Please use this identifier to cite or link to this item:
|Title:||Bioleaching of spent refinery processing catalyst using Aspergillus niger with high-yield oxalic acid|
|Source:||Santhiya, D., Ting, Y.-P. (2005-03-16). Bioleaching of spent refinery processing catalyst using Aspergillus niger with high-yield oxalic acid. Journal of Biotechnology 116 (2) : 171-184. ScholarBank@NUS Repository. https://doi.org/10.1016/j.jbiotec.2004.10.011|
|Abstract:||A spent refinery processing catalyst was physically and chemically characterized, and subjected to one-step and two-step bioleaching processes using Aspergillus niger. During bioleaching of the spent catalysts of various particle sizes ("as received", 100-150 μm, <37 μm, and x̄=2.97 (average) μm) and pulp densities, the biomass dry weight and pH were determined. The corresponding leach liquor was analysed for excreted organic acids along with heavy metal values extracted from the catalyst. Chemical characterization of the spent catalyst confirmed the presence of heavy metal including Al (33.3%), Ni (6.09%) and Mo (13.72%). In general, the presence of the spent catalyst caused a decrease in the biomass yield and an increase in oxalic acid secretion by A. niger. The increase in oxalic acid secretion with a decrease in the catalyst particle size (up to <37 μm) led to corresponding increase in the extraction of metal values. The highest extraction of metal values from the spent catalyst (at 1% w/v pulp density and particle size <37 μm) were found to be 54.5% Al, 58.2% Ni and 82.3% Mo in 60 days of bioleaching. Oxalic acid secretion by A. niger in the presence of the spent catalyst was stimulated using 2-[N-Morpholino]ethanesulfonic acid (MES) buffer (pH 6), which resulted in comparable metal extraction (58% Al, 62.8% Ni and 78.9% Mo) in half the time required by the fungus in the absence of the buffer. Spent medium of A. niger grown in the absence and in the presence of MES buffer were found to leach almost similar amounts of Al and Ni, except Mo for which the spent medium of buffered culture was significantly more effective than the non-buffered culture. Overall, this study shows the possible use of bioleaching for the extraction of metal resources from spent catalysts. It also demonstrated the advantages of buffer-stimulated excretion of organic acids by A. niger in bioleaching of the spent catalyst. © 2004 Elsevier B.V. All rights reserved.|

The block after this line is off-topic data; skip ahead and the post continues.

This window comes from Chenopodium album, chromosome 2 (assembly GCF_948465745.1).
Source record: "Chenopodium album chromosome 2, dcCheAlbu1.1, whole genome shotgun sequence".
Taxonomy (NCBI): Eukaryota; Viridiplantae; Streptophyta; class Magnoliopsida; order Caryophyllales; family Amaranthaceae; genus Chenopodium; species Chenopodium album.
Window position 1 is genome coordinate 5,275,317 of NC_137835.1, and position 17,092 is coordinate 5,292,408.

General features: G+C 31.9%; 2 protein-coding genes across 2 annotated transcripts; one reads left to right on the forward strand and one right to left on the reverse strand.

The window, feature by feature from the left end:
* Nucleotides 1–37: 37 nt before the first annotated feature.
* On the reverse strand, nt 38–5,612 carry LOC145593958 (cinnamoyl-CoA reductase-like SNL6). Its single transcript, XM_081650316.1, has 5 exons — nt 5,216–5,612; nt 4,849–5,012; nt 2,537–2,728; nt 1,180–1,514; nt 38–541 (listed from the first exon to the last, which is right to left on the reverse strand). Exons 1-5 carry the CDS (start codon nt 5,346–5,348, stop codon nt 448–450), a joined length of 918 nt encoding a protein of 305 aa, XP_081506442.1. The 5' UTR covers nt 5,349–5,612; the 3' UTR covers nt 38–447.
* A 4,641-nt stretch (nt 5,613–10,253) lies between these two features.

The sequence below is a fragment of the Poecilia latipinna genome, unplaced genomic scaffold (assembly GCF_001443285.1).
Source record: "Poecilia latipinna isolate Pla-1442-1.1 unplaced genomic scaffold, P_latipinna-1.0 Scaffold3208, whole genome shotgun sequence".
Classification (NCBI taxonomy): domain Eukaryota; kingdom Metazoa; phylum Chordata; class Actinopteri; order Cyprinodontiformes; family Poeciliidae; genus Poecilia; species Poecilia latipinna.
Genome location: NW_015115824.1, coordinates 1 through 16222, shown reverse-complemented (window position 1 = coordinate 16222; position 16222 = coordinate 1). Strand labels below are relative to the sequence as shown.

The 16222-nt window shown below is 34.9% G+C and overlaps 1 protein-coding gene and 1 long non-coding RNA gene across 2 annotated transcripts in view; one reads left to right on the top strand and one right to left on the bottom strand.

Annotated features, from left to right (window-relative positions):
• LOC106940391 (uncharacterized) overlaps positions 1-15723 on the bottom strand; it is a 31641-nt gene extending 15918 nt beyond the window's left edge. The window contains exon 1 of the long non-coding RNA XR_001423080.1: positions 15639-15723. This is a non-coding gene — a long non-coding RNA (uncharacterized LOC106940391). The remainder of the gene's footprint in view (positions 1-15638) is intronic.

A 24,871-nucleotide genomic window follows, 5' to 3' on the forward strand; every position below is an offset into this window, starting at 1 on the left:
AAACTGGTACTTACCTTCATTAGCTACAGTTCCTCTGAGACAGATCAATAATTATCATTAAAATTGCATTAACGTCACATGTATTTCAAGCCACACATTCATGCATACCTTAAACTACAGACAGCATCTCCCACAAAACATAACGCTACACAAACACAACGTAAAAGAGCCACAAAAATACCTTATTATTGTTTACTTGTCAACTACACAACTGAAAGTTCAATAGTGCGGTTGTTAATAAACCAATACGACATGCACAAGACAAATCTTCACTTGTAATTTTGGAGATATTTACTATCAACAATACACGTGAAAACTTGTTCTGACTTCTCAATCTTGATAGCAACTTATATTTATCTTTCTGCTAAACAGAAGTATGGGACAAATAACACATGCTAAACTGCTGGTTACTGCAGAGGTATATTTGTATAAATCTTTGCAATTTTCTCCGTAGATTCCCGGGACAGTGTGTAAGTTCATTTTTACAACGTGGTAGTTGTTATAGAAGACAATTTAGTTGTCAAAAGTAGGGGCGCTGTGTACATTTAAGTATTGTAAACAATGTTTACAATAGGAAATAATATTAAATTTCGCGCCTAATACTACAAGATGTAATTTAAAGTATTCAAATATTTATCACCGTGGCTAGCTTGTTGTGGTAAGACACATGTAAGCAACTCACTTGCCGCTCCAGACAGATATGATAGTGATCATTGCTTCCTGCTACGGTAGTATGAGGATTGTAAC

|Source Title:||Journal of Biotechnology|
|Appears in Collections:||Staff Publications|
Show full item record
Files in This Item:
There are no files associated with this item.
checked on Feb 27, 2018
WEB OF SCIENCETM
checked on Feb 27, 2018
checked on Apr 21, 2018
Items in DSpace are protected by copyright, with all rights reserved, unless otherwise indicated.